Today, the “Godfather of Deep Learning” Dr. Geoffrey Hinton published the paper Dynamic Routing Between Capsules on Arxiv. This is being hailed as a revolutionary work that could totally revamp computer vision research.
Co-authored with Sara Sabour and Nicholas Frosst from Google Brain Toronto, the paper proposes a neural network based on a capsule system. A capsule is a group of neurons that learns to recognize a visual entity and outputs the probability that the entity is present within its limited domain; as well as “instantiation parameters” that include the entity’s pose, lighting and deformation.
In a multi-layer capsule system, an active capsule at one level can transmit its output of probabilities via dynamic routing to a capsule at the higher level, which will be activated if multiple outputs agree.
According to the paper, a trained multi-layer CapsNet has already achieved outstanding results on MNIST, a world-leading handwriting database, and has performed better than a convolutional network in overlapping image problems.
In the paper’s introduction Dr. Hinton explains why he believes a capsule system represents the future of computer vision: “Human vision ignores irrelevant details by using a carefully determined sequence of fixation points to ensure that only a tiny fraction of the optic array is ever processed at the highest resolution. Introspection is a poor guide to understanding how much of our knowledge of a scene comes from the sequence of fixations and how much we glean from a single fixation, but in this paper we will assume that a single fixation gives us much more than just a single identified object and its properties.”
In 2011, when Dr. Hinton first proposed capsules, it seemed he was already turning his back on backpropagation — the method he himself had pioneered for neural networks back in the 1980s.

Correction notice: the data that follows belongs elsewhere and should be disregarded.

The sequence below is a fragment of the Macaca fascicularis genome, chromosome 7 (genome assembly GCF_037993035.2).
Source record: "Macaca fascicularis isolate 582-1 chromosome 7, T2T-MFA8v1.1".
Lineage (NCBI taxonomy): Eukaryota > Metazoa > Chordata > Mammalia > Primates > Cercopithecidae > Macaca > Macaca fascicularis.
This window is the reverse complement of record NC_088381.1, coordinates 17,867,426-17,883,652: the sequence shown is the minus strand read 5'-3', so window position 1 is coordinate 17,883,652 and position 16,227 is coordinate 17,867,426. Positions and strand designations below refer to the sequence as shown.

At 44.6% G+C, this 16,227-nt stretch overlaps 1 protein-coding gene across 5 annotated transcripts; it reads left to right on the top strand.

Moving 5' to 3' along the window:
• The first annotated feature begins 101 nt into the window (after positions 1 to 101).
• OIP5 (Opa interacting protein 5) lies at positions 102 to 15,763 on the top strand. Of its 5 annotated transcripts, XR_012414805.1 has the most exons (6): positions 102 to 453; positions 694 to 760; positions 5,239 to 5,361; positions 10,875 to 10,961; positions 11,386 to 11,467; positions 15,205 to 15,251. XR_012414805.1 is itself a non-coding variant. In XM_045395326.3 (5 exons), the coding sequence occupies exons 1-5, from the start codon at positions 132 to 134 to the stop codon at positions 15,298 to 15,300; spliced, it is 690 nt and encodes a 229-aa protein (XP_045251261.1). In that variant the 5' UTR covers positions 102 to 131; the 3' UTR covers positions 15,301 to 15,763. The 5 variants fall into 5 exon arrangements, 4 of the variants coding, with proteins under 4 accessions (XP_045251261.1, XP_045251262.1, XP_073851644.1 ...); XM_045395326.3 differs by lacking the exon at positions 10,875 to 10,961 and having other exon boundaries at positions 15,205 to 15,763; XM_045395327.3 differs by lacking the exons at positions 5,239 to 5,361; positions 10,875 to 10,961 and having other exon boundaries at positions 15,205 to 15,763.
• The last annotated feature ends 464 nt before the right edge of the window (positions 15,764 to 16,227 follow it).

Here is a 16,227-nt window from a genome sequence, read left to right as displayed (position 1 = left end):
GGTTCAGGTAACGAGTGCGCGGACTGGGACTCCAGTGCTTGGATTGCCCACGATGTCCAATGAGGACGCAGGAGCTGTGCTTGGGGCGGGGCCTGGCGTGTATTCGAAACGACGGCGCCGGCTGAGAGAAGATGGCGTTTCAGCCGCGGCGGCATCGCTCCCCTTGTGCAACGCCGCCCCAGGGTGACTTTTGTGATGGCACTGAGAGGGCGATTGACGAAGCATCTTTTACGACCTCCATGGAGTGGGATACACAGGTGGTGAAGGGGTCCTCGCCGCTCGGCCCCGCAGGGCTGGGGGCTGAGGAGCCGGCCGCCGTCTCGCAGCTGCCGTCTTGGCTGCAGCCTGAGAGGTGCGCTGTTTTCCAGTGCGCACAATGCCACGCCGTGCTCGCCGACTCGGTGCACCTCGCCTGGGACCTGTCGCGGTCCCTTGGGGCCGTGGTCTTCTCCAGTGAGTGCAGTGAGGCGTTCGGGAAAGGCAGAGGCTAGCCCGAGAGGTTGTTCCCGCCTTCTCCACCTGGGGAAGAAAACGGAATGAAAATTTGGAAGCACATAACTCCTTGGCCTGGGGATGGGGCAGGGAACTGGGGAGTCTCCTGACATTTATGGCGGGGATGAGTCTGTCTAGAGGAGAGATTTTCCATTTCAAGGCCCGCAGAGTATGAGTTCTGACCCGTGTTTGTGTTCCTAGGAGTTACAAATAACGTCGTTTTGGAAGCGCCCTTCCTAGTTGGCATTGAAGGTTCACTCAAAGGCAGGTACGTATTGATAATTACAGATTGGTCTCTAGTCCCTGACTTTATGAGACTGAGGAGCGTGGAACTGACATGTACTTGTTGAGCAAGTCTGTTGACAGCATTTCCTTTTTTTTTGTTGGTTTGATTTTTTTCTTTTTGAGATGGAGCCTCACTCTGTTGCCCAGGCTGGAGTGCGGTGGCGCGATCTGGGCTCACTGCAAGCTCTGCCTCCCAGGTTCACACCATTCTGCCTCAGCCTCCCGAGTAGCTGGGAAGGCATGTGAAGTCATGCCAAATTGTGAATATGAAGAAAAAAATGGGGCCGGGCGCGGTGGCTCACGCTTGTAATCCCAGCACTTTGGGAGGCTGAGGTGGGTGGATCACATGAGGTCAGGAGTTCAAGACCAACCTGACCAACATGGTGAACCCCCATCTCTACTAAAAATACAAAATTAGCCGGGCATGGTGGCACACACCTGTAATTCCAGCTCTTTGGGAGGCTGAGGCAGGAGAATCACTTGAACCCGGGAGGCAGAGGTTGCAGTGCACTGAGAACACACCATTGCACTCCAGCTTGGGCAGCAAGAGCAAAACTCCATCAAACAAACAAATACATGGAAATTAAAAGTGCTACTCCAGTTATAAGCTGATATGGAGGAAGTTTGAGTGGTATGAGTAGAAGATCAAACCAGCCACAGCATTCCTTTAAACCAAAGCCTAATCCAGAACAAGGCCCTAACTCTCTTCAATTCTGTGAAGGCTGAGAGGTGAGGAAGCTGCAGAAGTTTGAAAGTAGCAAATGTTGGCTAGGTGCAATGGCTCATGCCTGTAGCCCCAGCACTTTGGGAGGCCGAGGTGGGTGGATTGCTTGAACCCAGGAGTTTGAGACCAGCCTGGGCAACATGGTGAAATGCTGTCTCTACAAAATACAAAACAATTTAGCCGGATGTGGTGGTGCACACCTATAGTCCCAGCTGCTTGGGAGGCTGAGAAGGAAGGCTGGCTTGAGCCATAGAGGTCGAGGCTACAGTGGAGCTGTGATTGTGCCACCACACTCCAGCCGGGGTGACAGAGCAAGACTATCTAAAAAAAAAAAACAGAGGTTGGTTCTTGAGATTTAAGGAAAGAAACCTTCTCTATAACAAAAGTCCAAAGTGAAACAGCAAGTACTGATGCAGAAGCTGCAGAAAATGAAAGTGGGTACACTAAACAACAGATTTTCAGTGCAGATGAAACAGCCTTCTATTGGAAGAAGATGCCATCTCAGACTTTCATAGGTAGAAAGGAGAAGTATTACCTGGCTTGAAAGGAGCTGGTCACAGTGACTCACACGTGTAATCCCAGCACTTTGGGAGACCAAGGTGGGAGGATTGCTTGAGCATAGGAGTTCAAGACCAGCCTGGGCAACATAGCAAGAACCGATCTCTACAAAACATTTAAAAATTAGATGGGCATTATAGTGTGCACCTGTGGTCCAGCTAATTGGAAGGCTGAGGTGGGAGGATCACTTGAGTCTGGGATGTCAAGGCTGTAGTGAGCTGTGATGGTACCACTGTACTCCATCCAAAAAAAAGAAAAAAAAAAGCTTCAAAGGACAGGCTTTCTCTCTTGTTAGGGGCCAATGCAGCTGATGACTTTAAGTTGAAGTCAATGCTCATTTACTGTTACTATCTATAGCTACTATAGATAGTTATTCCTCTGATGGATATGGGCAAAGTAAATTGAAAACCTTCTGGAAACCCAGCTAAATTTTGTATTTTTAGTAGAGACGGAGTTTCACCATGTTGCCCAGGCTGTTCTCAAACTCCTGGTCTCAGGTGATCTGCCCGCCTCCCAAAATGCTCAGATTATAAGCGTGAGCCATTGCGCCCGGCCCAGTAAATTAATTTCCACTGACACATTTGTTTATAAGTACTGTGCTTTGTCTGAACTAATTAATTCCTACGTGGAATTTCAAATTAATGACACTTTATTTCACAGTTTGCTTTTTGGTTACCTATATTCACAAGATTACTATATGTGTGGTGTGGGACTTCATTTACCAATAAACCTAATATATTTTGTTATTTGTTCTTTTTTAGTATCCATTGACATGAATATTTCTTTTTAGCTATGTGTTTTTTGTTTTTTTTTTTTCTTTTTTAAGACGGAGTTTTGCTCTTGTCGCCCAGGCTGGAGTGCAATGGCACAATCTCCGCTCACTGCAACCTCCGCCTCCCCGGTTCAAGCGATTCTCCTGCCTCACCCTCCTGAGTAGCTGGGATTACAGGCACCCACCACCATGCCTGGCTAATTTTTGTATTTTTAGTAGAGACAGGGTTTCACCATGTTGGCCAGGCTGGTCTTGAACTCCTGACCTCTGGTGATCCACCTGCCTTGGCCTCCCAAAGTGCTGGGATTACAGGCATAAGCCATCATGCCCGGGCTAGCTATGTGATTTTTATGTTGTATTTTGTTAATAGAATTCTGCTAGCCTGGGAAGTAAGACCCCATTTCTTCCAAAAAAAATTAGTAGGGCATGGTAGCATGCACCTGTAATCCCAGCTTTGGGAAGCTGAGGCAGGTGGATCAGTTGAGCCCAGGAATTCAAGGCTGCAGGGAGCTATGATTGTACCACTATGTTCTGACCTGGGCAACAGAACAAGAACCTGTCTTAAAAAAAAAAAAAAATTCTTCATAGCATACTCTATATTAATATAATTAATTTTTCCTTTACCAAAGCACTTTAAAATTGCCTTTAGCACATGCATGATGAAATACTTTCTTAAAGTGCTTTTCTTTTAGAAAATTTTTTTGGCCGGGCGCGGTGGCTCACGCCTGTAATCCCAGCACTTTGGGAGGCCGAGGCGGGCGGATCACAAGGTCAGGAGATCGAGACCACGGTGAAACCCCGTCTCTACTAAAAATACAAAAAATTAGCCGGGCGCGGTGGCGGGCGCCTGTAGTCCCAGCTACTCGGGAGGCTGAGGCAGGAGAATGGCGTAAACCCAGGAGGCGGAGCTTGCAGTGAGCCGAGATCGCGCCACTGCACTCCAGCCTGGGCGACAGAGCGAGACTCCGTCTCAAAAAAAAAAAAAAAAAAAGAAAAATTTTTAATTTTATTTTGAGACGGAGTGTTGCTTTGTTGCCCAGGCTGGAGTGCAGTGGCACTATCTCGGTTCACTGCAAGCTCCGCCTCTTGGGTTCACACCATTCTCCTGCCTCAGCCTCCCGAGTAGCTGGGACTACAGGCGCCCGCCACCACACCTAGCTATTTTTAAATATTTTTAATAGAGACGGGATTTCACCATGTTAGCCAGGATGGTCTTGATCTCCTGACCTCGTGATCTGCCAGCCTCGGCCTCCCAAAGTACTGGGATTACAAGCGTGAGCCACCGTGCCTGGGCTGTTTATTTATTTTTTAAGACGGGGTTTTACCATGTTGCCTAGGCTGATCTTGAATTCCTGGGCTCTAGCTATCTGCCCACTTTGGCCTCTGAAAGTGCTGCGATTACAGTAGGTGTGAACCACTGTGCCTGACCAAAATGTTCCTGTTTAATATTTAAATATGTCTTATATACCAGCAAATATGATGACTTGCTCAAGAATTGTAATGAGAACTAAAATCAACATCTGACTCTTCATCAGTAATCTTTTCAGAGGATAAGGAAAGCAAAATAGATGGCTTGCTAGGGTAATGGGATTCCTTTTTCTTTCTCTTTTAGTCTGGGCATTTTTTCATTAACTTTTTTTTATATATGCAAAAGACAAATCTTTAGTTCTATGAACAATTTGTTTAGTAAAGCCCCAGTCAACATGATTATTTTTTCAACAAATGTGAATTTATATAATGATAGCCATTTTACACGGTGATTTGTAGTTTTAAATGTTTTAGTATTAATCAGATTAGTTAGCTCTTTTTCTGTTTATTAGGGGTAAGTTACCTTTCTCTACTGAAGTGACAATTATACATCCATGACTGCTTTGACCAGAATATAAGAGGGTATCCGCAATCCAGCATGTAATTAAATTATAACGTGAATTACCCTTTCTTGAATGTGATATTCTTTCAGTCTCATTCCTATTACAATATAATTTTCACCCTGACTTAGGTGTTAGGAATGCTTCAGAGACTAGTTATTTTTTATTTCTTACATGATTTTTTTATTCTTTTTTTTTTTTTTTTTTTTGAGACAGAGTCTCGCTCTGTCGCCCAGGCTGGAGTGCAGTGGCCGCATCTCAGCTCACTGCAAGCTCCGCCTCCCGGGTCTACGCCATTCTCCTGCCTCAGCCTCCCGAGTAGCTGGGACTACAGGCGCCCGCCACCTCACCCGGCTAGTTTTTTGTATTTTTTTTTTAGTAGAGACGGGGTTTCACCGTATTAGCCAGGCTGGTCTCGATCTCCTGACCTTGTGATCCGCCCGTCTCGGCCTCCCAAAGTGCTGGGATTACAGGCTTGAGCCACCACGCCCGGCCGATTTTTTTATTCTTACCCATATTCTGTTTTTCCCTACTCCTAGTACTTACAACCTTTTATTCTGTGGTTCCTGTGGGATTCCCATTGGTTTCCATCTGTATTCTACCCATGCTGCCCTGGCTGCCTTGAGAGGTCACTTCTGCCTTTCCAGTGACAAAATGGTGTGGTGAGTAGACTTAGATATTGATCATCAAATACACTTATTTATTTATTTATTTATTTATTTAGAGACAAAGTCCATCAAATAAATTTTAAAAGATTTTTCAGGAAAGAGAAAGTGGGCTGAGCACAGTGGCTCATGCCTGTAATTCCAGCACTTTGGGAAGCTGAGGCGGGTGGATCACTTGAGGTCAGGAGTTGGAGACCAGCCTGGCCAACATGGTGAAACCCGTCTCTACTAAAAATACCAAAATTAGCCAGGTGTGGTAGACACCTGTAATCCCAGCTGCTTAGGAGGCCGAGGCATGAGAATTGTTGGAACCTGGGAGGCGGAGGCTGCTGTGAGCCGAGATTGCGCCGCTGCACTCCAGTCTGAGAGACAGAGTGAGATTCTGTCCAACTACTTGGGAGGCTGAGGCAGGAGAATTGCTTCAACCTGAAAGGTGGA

The majority of machine learning algorithms in neural networks deal with weight, adjusting the priority or the influence of a particular node. Different data produces different effects on the final output, for example to enable machines to detect an image of cat, algorithms will enhance weight on the visual data of cats’ unique features such as eyes, ears and whiskers rather than their tails or legs.
Backpropagation is a method for optimizing machine learning algorithms by adjusting weights so the algorithms can be perfected with the fewest possible errors.
Although backpropagation has thus far achieved great success in machine learning, many researchers question whether it is the correct method for pursuing artificial general intelligence (AGI), the long-range, human-intelligence-level target of contemporary AI technology. At an AI conference this September, Dr. Hinton said he was skeptical regarding backpropagation’s suitability for unsupervised learning, which is generally-regarded as the pathway to AGI.
Because supervised learning requires overwhelming amounts of computing power and training data to produce accurate outputs, researchers have begun to explore unsupervised learning, which requires little or no labeled data. Dr. Hinton is now suggesting researchers start over using capsules as a new method.
Dr. Hinton led the rise of deep learning over the last 10 years. In 2006 he co-authored the paper A Fast Learning Algorithm for Deep Belief Nets, which first proposed the method of greedy layer-wise training for deep neural networks.
In 2012, Hinton lead a University of Toronto team in an ImageNet competition, using convolutional neural networks (CNN) for image recognition application. They achieved outstanding results, and the method soon revolutionized the field of computer vision.
Dr. Hinton concludes the paper by saying that although capsules research is still in its infancy, the potential is strong and worth exploring. “Research on capsules is now at a similar stage to research on recurrent neural networks for speech recognition at the beginning of this century. There are fundamental representational reasons for believing that it is a better approach but it probably requires a lot more small insights before it can out-perform a highly developed technology.”
Author: Tony Peng | Editor: Michael Sarazen